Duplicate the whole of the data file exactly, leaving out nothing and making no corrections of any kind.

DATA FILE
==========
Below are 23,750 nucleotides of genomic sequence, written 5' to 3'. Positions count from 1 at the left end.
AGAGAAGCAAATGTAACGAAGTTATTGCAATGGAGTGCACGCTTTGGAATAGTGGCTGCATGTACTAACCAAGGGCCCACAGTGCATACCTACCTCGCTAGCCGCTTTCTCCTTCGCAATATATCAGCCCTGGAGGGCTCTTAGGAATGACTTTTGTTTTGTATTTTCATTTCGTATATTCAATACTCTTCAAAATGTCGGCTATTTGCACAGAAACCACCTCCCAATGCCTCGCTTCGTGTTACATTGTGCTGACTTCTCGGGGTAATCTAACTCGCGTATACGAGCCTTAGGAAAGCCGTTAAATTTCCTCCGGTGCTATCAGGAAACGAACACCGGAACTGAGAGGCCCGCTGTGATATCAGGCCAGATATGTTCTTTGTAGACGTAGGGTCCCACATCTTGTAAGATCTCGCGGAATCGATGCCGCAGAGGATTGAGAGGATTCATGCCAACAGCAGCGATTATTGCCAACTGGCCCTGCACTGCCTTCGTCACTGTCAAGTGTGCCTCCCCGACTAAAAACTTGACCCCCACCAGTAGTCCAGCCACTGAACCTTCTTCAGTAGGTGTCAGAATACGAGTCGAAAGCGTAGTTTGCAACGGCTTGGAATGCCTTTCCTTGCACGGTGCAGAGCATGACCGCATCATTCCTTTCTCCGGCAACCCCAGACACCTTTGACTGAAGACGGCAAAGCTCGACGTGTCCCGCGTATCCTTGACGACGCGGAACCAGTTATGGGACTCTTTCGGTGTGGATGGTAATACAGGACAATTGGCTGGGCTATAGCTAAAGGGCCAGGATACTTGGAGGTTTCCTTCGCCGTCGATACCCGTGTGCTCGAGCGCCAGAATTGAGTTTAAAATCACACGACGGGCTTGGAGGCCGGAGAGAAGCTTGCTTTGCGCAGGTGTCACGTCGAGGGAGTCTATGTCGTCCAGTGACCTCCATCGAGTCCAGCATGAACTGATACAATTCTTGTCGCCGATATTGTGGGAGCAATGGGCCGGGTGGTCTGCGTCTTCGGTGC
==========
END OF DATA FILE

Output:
Below are 23,750 nucleotides of genomic sequence, written 5' to 3'. Positions count from 1 at the left end.
AGAGAAGCAAATGTAACGAAGTTATTGCAATGGAGTGCACGCTTTGGAATAGTGGCTGCATGTACTAACCAAGGGCCCACAGTGCATACCTACCTCGCTAGCCGCTTTCTCCTTCGCAATATATCAGCCCTGGAGGGCTCTTAGGAATGACTTTTGTTTTGTATTTTCATTTCGTATATTCAATACTCTTCAAAATGTCGGCTATTTGCACAGAAACCACCTCCCAATGCCTCGCTTCGTGTTACATTGTGCTGACTTCTCGGGGTAATCTAACTCGCGTATACGAGCCTTAGGAAAGCCGTTAAATTTCCTCCGGTGCTATCAGGAAACGAACACCGGAACTGAGAGGCCCGCTGTGATATCAGGCCAGATATGTTCTTTGTAGACGTAGGGTCCCACATCTTGTAAGATCTCGCGGAATCGATGCCGCAGAGGATTGAGAGGATTCATGCCAACAGCAGCGATTATTGCCAACTGGCCCTGCACTGCCTTCGTCACTGTCAAGTGTGCCTCCCCGACTAAAAACTTGACCCCCACCAGTAGTCCAGCCACTGAACCTTCTTCAGTAGGTGTCAGAATACGAGTCGAAAGCGTAGTTTGCAACGGCTTGGAATGCCTTTCCTTGCACGGTGCAGAGCATGACCGCATCATTCCTTTCTCCGGCAACCCCAGACACCTTTGACTGAAGACGGCAAAGCTCGACGTGTCCCGCGTATCCTTGACGACGCGGAACCAGTTATGGGACTCTTTCGGTGTGGATGGTAATACAGGACAATTGGCTGGGCTATAGCTAAAGGGCCAGGATACTTGGAGGTTTCCTTCGCCGTCGATACCCGTGTGCTCGAGCGCCAGAATTGAGTTTAAAATCACACGACGGGCTTGGAGGCCGGAGAGAAGCTTGCTTTGCGCAGGTGTCACGTCGAGGGAGTCTATGTCGTCCAGTGACCTCCATCGAGTCCAGCATGAACTGATACAATTCTTGTCGCCGATATTGTGGGAGCAATGGGCCGGGTGGTCTGCGTCTTCGGTGC